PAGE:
Hells yes! Hey, books are nice, they have an aesthetic sensibility, but they can't compare to the portability and functionality of an ebook reader. I live in a house barely 1,000 square feet; I can't fit all the books I want to read, will ever read, inside of it. The ebook reader is excellent in solving this space problem. And nothing from nothing, but if a pile of bound paper is what makes a story worthwhile to people, than they don't know how to read. The story is what matters -- no matter what format it is presented in.

Ted said...

I expect to be buying both -- eBooks for stuff I want to read once, and print books for gifts and mementos I want on my shelf.

I also love buying used historical non-fiction books on Amazon... the kind with century-old photos. Don't foresee an e-reader for those.

Joseph L. Selby said...

Watcher55 said (as an anonymous post while he figures this darned thing out):

Paper books are more personal (someone made this)


Hi, my name is Joe. I make your ebooks. Nice to meet you.

Now ebooks are personal too.

CMR Prindle said...

After seeing how quickly I've jumped to nearly all-download-all-the-time for music, despite my protestations that I like the cover art and the booklets (I really, really do!) I was ready to reluctantly admit that I'd probably jump ship just as quickly if/when I get an e-reader. Then I remembered a conversation I had with my mother about them, that basically pointed out how difficult it would be to study several tomes on an e-reader: sticking your finger (or pens or pencils or barrettes) in several pages of several books simultaneously, simul-reading from all those tomes, checking appendices or concordances, etc. and so forth. Short of going all Star Trek and having a stack of PADDs lying around, I don't think e-readers are there yet. So for my casual reading, more likely than not. For my serious study time (or, rather, my imitations of my mother's serious study time) not so much.

Becca C. said...

Never never never. My favourite thing in the world is going to a book store and enjoying the smells and textures of all the books. I take the biggest pride in my massive book collection, and one of my goals for the future is to have a fancy private library someday with ladders on the shelves. You can't make the same emotional connection with an e-book that you can with a paper book. I'm sorry, but I'm paper till the day I die.

And I'm 19. Just being young doesn't make someone all-for technology.

Carradee said...

I'm holding out for lendable e-books. I personally own several bookshelves of books and often act as a mini-library for novels that interested friends can't find at the library—because I only buy books that I know I enjoy and will want to lend to others. It takes up a lot of space. I'd gladly transfer as much as possible over to e-books if they were as lendable as paper books.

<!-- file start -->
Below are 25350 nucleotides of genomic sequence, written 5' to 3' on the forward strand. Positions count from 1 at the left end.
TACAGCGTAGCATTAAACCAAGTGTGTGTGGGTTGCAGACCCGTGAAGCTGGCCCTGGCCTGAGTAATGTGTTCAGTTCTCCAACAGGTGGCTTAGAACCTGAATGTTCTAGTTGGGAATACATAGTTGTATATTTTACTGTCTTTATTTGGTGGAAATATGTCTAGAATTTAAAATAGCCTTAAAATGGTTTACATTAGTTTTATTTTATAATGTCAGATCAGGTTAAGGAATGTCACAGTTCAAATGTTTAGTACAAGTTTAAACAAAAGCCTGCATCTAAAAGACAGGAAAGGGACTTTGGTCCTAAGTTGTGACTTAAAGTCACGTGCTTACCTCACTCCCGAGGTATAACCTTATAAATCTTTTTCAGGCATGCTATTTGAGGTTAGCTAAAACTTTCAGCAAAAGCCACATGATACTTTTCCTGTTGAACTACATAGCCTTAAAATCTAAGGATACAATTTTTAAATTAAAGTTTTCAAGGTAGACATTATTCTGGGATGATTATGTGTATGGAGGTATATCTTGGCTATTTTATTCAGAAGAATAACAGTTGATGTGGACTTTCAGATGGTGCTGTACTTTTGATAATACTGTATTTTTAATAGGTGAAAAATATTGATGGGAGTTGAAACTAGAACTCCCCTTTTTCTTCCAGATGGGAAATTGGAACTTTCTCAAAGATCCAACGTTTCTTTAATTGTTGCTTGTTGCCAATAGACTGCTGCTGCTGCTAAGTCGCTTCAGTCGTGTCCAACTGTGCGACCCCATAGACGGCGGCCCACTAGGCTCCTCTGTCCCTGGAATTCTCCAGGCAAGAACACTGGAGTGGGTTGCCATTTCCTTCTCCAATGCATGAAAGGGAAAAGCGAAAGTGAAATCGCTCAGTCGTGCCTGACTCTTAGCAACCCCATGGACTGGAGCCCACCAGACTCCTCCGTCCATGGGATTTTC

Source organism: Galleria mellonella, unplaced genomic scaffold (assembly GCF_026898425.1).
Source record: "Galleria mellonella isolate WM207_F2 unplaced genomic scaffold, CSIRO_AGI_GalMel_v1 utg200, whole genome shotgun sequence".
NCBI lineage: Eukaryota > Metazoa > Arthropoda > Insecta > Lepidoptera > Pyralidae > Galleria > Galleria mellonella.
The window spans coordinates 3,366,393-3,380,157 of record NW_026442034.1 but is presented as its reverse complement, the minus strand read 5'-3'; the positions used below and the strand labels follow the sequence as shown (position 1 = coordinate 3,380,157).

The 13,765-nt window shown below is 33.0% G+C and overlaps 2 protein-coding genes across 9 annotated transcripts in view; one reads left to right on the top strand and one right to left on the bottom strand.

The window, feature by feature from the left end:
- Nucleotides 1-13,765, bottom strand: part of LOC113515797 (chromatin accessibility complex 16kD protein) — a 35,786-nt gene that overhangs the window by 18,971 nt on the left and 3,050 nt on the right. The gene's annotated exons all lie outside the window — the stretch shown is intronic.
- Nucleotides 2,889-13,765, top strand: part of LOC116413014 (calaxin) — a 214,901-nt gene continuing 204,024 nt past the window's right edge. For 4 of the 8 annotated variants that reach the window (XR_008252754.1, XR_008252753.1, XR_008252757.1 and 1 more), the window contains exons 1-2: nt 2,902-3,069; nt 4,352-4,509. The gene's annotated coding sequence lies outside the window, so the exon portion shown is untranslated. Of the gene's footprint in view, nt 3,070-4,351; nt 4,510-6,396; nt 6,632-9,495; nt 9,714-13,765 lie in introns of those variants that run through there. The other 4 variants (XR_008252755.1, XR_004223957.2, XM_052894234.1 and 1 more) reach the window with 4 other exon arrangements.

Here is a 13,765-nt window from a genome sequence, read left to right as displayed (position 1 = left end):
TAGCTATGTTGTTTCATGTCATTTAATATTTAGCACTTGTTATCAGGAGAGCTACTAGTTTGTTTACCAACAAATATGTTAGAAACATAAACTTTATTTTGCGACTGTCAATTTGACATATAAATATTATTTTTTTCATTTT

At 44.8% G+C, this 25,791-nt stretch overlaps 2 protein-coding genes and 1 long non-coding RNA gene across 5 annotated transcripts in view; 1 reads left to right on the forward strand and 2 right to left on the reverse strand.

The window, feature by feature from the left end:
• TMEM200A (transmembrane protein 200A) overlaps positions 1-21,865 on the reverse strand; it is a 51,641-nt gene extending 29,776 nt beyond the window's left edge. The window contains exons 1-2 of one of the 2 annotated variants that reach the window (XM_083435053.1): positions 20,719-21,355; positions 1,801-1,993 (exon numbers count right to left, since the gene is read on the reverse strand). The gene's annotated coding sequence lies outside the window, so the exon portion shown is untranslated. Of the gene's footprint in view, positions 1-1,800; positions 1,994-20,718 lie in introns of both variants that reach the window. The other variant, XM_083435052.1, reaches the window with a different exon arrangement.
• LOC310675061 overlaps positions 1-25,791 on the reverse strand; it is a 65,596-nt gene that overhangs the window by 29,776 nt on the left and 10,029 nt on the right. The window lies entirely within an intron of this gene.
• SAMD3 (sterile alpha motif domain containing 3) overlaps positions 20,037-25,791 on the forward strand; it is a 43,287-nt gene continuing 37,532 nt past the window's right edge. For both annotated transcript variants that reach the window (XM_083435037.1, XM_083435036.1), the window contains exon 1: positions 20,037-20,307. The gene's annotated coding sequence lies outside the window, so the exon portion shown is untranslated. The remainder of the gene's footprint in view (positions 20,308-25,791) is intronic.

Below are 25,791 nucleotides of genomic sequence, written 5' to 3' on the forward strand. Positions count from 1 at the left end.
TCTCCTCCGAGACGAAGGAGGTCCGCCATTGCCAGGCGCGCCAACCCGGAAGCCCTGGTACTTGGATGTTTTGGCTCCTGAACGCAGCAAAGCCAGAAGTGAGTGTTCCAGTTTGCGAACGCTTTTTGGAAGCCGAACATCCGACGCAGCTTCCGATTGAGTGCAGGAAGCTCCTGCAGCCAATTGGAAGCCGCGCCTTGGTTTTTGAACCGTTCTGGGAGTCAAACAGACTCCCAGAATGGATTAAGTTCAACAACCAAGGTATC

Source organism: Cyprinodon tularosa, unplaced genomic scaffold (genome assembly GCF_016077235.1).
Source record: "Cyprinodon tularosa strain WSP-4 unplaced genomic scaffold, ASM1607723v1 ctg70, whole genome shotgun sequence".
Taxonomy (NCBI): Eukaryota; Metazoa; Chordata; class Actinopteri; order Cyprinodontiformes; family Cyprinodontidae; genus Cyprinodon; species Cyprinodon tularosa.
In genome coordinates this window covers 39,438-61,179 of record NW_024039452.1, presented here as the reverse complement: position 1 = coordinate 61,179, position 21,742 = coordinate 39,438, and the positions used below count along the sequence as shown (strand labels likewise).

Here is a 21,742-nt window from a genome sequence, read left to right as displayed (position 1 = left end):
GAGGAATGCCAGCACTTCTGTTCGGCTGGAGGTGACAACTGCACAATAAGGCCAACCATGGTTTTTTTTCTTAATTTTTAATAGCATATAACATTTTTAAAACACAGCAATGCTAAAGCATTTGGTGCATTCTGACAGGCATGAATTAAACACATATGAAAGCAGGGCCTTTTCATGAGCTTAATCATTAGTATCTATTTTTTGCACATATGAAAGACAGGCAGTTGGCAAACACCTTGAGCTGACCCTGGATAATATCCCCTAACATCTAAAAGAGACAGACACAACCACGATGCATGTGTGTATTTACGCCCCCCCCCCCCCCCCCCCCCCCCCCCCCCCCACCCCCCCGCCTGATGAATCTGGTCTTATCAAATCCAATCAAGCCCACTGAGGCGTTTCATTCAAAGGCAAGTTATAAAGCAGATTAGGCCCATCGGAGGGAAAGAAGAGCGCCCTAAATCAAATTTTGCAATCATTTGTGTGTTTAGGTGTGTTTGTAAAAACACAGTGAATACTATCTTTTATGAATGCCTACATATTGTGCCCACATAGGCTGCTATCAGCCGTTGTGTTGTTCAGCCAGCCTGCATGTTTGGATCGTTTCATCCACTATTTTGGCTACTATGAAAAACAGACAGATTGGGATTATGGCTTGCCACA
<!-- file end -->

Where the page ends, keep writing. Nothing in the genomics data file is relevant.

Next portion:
Kersley Fitzgerald said...

As of 25 December, around 11:15 in the morning, I will be buying mostly ebooks. That's when I should be unwrapping my Kindle.

Well, if my 17 reminders a week haven't so annoyed my husband that he refuses to get it just on principle.

Victoria said...

Well, up until I received an iPad, I didn't get the ebook idea. But I must admit i've found the iPad bookstore good for picking up older classics I don't own and have always wanted to read. That hasn't replaced my fiction book shopping though. Given the choice, I want to be holding a novel in my hands, and admiring it on my shelf.

However, the significant difference in my shopping patterns is in my non-fiction shopping. I really see the future of non-fiction heading in the ebook direction, and I purchased a revolutionary book on my iPad that showed me how different the future was going to be. It's called Lights, Camera, Capture, and it isn't just a non-fiction book on photography, it's so much more than that. As you read the book you can access videos and demonstrations by the writer, (built into the book but accessed via Wifi) and the photos and diagrams open up with complete explanations.

The experience is so much more than I would have received from a paper book. It's interactive and in depth - just like being in a tutorial. For the first time, I understood where we're going with ebooks. The future looks exciting!

I'm still going to buy my fiction in paper, but non-ficition ebooks, here I come!

Liz Fichera said...

I love my e-reader. I now only buy e-books and I download e-books from my public library. Totally cool. Going back to actual books would be like going back to rotary dial phones.

MJR said...